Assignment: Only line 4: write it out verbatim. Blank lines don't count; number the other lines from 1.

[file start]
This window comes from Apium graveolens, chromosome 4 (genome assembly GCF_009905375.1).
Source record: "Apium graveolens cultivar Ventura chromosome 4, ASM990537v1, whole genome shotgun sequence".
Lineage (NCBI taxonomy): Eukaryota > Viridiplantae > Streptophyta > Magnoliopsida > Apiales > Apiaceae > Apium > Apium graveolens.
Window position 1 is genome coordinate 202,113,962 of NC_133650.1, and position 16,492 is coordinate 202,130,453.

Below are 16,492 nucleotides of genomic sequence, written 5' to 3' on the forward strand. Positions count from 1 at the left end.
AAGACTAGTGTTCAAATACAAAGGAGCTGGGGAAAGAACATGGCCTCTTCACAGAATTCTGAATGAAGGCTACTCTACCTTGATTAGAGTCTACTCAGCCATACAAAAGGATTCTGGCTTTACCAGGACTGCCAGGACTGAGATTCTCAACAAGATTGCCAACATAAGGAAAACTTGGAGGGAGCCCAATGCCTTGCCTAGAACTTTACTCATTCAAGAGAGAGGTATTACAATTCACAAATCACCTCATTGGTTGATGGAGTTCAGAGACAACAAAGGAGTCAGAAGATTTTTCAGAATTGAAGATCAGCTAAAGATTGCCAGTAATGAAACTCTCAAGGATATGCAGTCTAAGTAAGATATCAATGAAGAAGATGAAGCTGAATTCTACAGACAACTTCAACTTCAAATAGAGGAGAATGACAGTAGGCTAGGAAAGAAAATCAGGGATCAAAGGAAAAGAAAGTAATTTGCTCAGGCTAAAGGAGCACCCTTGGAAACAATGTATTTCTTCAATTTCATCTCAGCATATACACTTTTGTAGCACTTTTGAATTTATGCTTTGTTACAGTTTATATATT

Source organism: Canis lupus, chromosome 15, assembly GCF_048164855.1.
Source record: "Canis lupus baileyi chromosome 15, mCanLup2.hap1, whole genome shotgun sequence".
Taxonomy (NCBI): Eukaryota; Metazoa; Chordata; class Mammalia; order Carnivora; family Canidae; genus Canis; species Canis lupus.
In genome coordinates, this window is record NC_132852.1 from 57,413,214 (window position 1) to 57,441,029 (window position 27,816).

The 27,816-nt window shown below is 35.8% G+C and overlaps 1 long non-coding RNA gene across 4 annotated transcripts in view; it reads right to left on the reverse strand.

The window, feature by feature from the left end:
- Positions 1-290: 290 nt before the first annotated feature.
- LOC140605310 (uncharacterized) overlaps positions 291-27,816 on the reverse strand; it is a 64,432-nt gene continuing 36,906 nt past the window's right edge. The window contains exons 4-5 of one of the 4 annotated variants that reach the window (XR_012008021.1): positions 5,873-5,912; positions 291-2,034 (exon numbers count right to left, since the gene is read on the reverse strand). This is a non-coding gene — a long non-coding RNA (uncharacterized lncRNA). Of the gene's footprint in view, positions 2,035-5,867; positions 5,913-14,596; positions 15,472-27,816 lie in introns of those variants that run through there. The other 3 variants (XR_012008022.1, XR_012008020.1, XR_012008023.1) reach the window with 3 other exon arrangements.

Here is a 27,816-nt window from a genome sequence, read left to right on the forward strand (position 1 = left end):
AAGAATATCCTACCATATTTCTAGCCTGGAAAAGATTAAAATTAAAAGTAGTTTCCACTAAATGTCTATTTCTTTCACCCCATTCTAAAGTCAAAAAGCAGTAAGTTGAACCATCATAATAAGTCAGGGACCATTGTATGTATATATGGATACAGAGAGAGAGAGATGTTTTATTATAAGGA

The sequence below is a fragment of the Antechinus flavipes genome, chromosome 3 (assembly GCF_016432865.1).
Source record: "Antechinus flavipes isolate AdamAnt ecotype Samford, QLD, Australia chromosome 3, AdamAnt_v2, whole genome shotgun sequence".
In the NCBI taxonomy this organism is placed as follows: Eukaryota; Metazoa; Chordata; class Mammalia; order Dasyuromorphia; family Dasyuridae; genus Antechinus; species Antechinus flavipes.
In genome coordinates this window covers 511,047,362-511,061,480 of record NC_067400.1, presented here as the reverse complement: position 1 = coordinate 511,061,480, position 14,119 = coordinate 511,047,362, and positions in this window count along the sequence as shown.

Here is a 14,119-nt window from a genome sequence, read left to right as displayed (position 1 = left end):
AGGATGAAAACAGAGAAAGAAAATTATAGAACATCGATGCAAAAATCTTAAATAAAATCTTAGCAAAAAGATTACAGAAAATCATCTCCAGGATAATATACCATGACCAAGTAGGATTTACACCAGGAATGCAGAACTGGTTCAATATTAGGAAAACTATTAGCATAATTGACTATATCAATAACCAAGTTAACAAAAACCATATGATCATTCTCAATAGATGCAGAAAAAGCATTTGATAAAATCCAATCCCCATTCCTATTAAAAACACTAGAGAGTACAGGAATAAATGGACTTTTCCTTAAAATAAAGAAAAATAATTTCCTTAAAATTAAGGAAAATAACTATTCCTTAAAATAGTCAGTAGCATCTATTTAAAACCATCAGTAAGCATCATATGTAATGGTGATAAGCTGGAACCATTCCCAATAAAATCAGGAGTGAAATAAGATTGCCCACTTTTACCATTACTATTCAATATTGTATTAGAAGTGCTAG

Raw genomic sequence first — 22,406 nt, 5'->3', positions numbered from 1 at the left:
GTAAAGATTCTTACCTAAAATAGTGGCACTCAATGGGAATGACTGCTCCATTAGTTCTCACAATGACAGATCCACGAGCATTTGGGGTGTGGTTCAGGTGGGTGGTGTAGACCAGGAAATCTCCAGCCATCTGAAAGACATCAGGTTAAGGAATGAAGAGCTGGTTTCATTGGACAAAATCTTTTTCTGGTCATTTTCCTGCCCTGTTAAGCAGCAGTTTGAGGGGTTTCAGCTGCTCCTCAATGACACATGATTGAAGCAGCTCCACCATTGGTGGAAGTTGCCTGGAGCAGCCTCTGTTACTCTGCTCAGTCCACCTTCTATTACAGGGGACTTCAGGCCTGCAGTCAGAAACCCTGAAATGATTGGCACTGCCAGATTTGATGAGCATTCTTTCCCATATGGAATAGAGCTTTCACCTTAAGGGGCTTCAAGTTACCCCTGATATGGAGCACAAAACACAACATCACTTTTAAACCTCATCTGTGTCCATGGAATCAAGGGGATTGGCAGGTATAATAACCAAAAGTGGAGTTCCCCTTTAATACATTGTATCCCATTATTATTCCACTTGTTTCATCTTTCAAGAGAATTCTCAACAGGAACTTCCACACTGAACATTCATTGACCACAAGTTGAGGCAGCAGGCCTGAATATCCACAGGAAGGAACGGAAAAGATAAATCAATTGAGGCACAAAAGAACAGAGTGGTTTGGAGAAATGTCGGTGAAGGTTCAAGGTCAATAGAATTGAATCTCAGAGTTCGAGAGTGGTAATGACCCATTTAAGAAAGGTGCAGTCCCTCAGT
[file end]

Window position 1 is genome coordinate 202,113,962 of NC_133650.1, and position 16,492 is coordinate 202,130,453.